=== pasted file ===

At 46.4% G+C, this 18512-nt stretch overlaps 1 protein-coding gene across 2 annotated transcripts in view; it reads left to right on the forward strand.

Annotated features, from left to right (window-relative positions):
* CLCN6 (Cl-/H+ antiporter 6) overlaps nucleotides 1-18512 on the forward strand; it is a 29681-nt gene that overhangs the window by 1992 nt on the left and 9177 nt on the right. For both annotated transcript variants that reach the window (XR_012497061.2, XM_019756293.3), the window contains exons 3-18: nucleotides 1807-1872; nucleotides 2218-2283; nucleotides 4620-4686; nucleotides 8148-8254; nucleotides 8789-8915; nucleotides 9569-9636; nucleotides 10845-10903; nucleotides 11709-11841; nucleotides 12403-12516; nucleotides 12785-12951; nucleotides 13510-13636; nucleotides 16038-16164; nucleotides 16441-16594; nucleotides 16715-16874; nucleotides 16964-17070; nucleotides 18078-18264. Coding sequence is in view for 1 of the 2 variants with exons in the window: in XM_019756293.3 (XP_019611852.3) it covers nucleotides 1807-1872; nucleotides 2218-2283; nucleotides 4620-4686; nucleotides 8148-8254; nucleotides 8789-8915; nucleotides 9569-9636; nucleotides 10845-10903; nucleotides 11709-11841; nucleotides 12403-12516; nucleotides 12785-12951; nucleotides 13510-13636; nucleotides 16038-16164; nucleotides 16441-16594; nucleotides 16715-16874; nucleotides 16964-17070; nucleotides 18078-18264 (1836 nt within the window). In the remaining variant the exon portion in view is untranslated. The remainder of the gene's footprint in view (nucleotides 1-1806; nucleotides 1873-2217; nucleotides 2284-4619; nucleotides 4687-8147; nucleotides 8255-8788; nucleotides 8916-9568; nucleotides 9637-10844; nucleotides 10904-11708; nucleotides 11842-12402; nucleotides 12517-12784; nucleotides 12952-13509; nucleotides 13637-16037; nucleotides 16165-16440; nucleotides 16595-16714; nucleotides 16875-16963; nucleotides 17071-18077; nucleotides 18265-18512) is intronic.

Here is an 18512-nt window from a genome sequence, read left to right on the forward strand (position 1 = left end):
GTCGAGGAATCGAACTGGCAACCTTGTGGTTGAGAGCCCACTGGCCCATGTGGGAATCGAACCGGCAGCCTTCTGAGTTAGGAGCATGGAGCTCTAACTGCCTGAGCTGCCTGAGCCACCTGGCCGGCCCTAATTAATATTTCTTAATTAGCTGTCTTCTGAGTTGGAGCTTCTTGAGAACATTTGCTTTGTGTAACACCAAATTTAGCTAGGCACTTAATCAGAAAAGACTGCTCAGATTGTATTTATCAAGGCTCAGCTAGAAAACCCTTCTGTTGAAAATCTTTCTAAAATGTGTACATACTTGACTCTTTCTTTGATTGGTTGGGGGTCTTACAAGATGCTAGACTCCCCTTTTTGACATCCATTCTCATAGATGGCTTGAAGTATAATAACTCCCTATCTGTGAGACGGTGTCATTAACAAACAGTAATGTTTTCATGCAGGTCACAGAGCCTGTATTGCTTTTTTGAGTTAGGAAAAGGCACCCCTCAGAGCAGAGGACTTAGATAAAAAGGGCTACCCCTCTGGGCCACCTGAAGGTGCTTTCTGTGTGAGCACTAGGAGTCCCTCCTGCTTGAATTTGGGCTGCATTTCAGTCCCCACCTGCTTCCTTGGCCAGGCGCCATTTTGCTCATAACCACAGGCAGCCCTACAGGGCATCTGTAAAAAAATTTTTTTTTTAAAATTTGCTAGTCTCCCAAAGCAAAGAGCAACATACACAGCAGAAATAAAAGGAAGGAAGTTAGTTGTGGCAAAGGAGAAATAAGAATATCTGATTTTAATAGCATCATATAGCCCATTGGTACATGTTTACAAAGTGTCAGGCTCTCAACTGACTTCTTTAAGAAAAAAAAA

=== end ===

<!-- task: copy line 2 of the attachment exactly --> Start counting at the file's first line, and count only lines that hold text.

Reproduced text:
Annotated features, from left to right (window-relative positions):